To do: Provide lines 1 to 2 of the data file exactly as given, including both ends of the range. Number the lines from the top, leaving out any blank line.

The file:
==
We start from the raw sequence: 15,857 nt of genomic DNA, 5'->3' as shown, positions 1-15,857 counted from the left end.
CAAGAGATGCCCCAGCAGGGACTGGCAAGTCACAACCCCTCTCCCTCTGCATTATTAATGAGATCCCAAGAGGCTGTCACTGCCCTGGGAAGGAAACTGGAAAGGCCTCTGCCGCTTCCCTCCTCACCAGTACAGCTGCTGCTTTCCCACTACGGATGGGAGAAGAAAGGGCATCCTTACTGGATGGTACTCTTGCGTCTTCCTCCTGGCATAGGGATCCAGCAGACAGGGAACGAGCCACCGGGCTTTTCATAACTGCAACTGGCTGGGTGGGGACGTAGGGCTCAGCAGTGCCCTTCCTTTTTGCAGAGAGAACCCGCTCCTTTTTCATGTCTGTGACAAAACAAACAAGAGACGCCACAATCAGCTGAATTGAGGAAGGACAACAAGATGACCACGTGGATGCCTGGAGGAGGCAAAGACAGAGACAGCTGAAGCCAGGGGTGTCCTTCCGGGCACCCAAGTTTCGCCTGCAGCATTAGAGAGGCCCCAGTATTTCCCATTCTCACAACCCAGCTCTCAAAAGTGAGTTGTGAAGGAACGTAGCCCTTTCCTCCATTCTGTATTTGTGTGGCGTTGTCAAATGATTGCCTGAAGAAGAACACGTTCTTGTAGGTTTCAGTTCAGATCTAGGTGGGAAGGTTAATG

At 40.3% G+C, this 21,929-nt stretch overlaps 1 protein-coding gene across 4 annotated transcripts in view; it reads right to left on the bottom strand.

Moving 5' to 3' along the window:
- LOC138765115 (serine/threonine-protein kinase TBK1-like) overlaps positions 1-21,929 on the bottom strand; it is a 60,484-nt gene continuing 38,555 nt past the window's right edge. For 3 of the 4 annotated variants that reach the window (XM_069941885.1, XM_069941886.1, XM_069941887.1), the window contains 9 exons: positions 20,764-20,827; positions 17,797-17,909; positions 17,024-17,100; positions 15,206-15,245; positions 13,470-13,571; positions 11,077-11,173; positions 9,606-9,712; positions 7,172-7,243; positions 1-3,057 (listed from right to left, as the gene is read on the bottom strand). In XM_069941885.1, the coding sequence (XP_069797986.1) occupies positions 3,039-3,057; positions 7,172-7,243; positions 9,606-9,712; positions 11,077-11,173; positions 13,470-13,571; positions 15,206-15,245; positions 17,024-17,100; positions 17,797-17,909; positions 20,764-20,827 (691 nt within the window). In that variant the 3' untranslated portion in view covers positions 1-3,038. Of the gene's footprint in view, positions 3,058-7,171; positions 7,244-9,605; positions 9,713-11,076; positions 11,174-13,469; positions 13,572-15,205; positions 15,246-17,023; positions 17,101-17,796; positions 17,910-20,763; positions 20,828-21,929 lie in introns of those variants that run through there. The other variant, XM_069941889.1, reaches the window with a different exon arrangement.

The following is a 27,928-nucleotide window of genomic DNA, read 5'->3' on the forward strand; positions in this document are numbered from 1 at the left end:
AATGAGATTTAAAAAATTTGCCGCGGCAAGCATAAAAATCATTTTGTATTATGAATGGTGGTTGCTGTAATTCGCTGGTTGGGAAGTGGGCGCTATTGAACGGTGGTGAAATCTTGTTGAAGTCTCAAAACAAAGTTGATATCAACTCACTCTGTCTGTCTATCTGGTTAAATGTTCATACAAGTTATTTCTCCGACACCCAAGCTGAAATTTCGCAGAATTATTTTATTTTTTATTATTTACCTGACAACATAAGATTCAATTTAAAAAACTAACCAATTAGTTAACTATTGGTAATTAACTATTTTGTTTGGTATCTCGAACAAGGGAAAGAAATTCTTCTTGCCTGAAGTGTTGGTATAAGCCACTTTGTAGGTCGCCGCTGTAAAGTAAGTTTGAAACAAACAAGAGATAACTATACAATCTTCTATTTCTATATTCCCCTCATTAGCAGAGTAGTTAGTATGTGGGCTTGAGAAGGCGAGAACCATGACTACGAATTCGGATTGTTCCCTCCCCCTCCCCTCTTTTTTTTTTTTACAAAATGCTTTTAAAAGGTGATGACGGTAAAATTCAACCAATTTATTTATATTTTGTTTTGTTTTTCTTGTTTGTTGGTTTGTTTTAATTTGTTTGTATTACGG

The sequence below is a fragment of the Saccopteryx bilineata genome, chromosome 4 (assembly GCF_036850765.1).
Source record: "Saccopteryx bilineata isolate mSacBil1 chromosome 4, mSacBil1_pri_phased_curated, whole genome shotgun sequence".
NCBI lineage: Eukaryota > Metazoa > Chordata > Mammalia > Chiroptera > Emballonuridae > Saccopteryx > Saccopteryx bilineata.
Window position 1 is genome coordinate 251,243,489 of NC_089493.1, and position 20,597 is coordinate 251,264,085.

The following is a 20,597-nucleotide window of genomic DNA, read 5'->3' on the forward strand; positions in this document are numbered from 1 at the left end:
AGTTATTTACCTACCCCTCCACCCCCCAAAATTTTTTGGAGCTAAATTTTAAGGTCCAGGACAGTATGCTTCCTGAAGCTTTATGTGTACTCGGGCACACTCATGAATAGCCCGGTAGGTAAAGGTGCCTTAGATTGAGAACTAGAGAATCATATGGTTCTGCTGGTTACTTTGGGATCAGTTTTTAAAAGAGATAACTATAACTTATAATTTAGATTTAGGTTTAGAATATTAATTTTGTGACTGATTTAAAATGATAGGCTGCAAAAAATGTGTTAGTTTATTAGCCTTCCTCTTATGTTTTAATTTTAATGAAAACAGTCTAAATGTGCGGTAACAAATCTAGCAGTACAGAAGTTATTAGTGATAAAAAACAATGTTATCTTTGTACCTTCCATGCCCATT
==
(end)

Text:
We start from the raw sequence: 15,857 nt of genomic DNA, 5'->3' as shown, positions 1-15,857 counted from the left end.
CAAGAGATGCCCCAGCAGGGACTGGCAAGTCACAACCCCTCTCCCTCTGCATTATTAATGAGATCCCAAGAGGCTGTCACTGCCCTGGGAAGGAAACTGGAAAGGCCTCTGCCGCTTCCCTCCTCACCAGTACAGCTGCTGCTTTCCCACTACGGATGGGAGAAGAAAGGGCATCCTTACTGGATGGTACTCTTGCGTCTTCCTCCTGGCATAGGGATCCAGCAGACAGGGAACGAGCCACCGGGCTTTTCATAACTGCAACTGGCTGGGTGGGGACGTAGGGCTCAGCAGTGCCCTTCCTTTTTGCAGAGAGAACCCGCTCCTTTTTCATGTCTGTGACAAAACAAACAAGAGACGCCACAATCAGCTGAATTGAGGAAGGACAACAAGATGACCACGTGGATGCCTGGAGGAGGCAAAGACAGAGACAGCTGAAGCCAGGGGTGTCCTTCCGGGCACCCAAGTTTCGCCTGCAGCATTAGAGAGGCCCCAGTATTTCCCATTCTCACAACCCAGCTCTCAAAAGTGAGTTGTGAAGGAACGTAGCCCTTTCCTCCATTCTGTATTTGTGTGGCGTTGTCAAATGATTGCCTGAAGAAGAACACGTTCTTGTAGGTTTCAGTTCAGATCTAGGTGGGAAGGTTAATG